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Eur J Gastroenterol Hepatol. 2014 Jun;26(6):646-53. doi: 10.1097/MEG.0000000000000068.

Pentoxifylline for the treatment of nonalcoholic fatty liver disease: a meta-analysis of randomized double-blind, placebo-controlled studies.

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Department of Environment and Health, Institute of Toxicology, School of Public Health, Shandong University, Jinan, People's Republic of China.



Pentoxifylline has been used to treat nonalcoholic fatty liver diseases (NAFLDs) due to its anti-tumor necrosis factor-α effects. We conducted a meta-analysis of randomized, double-blinded, placebo-controlled trials to investigate the effect of pentoxifylline on the biochemical and histological parameters of NAFLD patients.


A comprehensive literature search was conducted in the database including PubMed, Embase, ISI web of knowledge, the Cochrane Library, and Google Scholar to identify randomized, double-blind, placebo-controlled clinical trials about the effects of pentoxifylline on NAFLD. The pooled weighted mean difference (WMD) with 95% confidence interval (CI) was calculated to compare the effects of pentoxifylline and placebo.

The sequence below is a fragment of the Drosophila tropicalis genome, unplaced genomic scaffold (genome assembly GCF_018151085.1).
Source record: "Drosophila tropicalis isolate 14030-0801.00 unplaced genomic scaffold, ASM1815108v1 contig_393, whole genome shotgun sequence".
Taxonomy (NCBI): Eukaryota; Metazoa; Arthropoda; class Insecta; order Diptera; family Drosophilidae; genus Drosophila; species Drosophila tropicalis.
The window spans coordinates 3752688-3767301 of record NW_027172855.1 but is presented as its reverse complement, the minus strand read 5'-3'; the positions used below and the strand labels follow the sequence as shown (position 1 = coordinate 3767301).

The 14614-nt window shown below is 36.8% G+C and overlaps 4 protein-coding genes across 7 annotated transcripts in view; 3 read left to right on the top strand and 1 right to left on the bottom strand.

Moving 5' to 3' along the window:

Five well-designed studies were retrieved. Pooled results showed that pentoxifylline significantly reduced the serum alanine transaminase activity (WMD=-27.97; 95% CI: -42.59, -13.34) and aspartate transaminase activity (WMD=-13.97; 95% CI: -23.31, -4.63) in NAFLD patients compared with placebo. In addition, pentoxifylline significantly improved steatosis (WMD=-0.68; 95% CI: -1.01, -0.34), lobular inflammation (WMD=-0.49; 95% CI: -0.86, -0.12), and fibrosis (WMD=-0.60; 95% CI: -0.99, -0.21). Furthermore, pentoxifylline also led to significant reduction in BMI (WMD=-0.51; 95% CI: -0.96, -0.06) and fasting glucose (WMD=-8.97; 95% CI: -14.52, -3.42), but did not significantly affect the serum tumor necrosis factor α and adiponectin levels when compared with placebo.


Pentoxifylline could reduce the aminotransferase activities and improve the histological parameters in NAFLD patients. Large well-designed, randomized, placebo-controlled studies are needed to confirm these results.

[Indexed for MEDLINE]

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